Justice O’Donnell’s Dissent
Justice O’Donnell would find that the trial court’s decision compelling Lester to read his statement into evidence violated the Ohio Rules of Evidence and constituted plain error affecting Arnold’s substantial rights.
O’Donnell believes the record in this case shows the trial court made no inquiry whatsoever for the basis of Lester’s claim of privilege against self-incrimination, and could not have ascertained from what was said which party was the aggressor, or whether Lester was clearly mistaken about his right to assert the privilege.
O’Donnell also disagrees that any Confrontation Clause analysis is necessary in this case. Rather, he would find that Lester’s out-of-court statement was inadmissible hearsay, and that the remaining evidence was insufficient to support Arnold’s conviction.
Justice Lanzinger’s Dissent
Justice Lanzinger sees this as a case of nothing more than error correction, and would dismiss the case as improvidently accepted. “This is a fact-specific case that, despite the treatise of the lead opinion, articulates no new legal principle,” she wrote. Amen.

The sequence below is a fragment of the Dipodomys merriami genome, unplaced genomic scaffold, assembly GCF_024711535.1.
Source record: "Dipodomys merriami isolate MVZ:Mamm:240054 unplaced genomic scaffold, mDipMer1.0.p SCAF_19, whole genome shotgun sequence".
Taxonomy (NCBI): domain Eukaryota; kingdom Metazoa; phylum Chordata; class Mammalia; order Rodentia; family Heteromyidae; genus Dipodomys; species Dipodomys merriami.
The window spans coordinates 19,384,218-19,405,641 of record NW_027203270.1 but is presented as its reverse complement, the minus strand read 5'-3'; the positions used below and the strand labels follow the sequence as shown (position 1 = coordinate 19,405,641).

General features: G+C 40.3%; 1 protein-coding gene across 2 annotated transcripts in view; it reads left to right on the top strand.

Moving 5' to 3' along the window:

Justice O’Neill’s Dissent
Justice O’Neill pretty much agrees with the points made in Justice O’Donnell’s dissent.
O’Neill believes this case presents a good opportunity “to explain the duty of a trial court to take affirmative steps to determine the validity of the Fifth Amendment claim of any witness.” He thinks the trial judge in this case made Lester prove he was entitled to the privilege in a manner that actually made him lose the very protections he sought. Like Justice O’Donnell, O’Neill sees Lester’s statement to the police as hearsay, with no applicable exception, and would find that its improper admission unfairly prejudiced Arnold because it allowed the state to override Lester’s claim of privilege. “I know of no rule of evidence or procedure allowing a court to compel a witness to read an unsworn written statement into the record when the witness has professed a lack of personal knowledge regarding the content of that writing, “ O’Neill wrote. He would find the admission of the statement into evidence to be an abuse of discretion.